Maintaining communications was crucial to the system working, and while much of UKWMO equipment changed little over 30 years, the communication technology developed over time. By time of stand down, the ROC were using Victorian pinhole camera technology to spot bombs, and a Message Switch Exchange (which can be understood as a precursor to the internet) to inform the world.
The York network was administered by one full-time and two part-time paid officers supporting several hundred volunteers across the group. Three evenings a week, ROC crews underwent training. Periodic exercises were conducted, the longest of which were staged over 24–36 hours. The bunker remained otherwise unoccupied, waiting for a change in the global political climate indicating a possible move toward conflict. Should tensions rise sufficiently, the ROC would be put on alert, with crews rotating round the clock at the Group Control. Had an imminent threat of attack been logged, the Control doorway would be closed, with the bunker containing those on duty committed to watching, waiting and responding.
Across the 30-year operational period, including during the Cuban Missile Crisis of 1962, the network was never put on full operational alert.
The ROC was a diverse organisation for its time. With a roughly equal gender spread, its role in urban and rural locations, and across differing socio-economic areas, saw it recruit from a wide social pool. The corps retained a close affiliation with the RAF, despite having moved into the Home Office, reflected in its uniform, insignia and hierarchy of roles.
Membership demanded the commitment of time, adherence to discipline and, ultimately, a willingness to sacrifice your personal affairs to the national cause. It also brought a fraternal bond formed through a strong sense of identity and affiliation. Despite, or perhaps because of, the gravity of its purpose, the ROC was also an intensely social organisation. Lifetime friendships and relationships were born from the corps – and a pride and sense of association are still keenly felt and fostered by its veterans.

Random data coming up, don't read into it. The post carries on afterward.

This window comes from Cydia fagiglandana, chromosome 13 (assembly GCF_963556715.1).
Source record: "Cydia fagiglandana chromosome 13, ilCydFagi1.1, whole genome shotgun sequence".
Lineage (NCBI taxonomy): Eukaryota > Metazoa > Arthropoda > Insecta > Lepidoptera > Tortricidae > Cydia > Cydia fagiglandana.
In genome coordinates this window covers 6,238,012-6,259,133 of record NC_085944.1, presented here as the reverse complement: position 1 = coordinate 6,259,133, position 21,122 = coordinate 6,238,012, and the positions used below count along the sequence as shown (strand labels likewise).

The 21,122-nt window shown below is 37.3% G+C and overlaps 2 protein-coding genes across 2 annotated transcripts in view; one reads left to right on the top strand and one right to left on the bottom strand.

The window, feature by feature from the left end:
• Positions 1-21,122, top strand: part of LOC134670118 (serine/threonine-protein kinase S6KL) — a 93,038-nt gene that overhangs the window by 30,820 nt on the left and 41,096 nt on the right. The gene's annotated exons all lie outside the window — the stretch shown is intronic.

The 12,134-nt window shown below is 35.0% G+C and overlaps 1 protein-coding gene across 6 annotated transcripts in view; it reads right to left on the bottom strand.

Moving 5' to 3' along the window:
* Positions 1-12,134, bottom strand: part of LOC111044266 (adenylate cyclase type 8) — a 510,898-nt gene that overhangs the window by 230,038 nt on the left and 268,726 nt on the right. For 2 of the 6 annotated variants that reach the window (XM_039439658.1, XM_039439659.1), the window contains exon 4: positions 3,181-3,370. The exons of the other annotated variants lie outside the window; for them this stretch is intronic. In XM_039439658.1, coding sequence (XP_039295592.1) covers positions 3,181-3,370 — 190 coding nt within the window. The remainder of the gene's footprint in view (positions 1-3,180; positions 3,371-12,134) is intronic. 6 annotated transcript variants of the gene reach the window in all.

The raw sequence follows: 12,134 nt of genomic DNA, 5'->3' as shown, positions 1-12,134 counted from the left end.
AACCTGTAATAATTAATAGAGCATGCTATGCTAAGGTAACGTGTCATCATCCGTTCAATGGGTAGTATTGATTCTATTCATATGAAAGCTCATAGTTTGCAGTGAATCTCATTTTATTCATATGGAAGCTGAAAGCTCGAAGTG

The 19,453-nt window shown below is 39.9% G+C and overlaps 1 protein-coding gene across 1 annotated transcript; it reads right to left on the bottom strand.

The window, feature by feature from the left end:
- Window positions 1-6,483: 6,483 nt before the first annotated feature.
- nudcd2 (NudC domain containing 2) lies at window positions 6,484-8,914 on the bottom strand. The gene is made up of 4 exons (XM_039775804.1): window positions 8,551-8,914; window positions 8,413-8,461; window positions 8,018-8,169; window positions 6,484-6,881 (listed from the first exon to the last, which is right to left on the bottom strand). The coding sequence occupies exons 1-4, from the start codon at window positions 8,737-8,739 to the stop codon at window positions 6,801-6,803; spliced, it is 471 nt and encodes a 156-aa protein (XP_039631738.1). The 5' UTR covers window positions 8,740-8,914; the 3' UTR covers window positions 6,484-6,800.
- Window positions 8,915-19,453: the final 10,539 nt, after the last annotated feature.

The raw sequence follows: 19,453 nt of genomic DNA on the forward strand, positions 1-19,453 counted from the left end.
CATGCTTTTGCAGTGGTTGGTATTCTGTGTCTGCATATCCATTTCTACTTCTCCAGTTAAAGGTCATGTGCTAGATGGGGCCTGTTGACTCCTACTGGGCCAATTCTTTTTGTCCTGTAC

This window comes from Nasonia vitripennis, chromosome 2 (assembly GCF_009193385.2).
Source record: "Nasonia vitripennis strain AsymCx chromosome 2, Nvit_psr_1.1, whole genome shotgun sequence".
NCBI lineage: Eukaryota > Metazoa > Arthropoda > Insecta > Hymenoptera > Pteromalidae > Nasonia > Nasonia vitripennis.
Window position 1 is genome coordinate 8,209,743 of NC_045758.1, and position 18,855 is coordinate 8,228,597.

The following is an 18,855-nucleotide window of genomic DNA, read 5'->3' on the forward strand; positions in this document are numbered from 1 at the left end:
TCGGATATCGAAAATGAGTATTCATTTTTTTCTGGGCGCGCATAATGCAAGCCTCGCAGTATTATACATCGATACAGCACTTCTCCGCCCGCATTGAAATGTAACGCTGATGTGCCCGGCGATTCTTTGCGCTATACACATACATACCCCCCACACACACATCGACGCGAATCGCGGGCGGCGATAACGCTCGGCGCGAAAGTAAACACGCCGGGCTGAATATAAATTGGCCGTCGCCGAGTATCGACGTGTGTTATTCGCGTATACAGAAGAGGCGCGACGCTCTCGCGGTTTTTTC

Stand down and conservation
In 1989 a wave of popular uprisings brought an end to communist rule and Soviet dominance across Eastern Europe, symbolised by the fall of the Berlin Wall in November of that year. As the tensions and stand-off of the Cold War dissipated, the immediate threat of nuclear conflict lifted. The majority of the ROC was stood down on 30 September 1991, with the network of bunkers finally closing in March the following year. Aspects of the York Control were removed, notably communications kit, but otherwise its steel door was locked and the interiors remained untouched.
In 2000 English Heritage made the bold move to take what was, by then, a remarkably intact survival of Britain’s nuclear culture into its portfolio of properties. After a five-year programme of conservation and research, the site was opened as our most modern attraction.
Find out more
Visit the bunker
Go underground to visit the York Cold War bunker as it would have looked when in operation. Pre-booking is essential.
Buy the guidebook
The York Cold War bunker guidebook contains a tour and more information on the history of the eerie No. 20 Group Headquarters.
Download a plan
Download this PDF plan to see how the bunker was laid out over several floors.
Dover Castle’s wartime tunnels
Dover Castle and its network of secret tunnels played a role in several wars including the Cold War. See some collection highlights.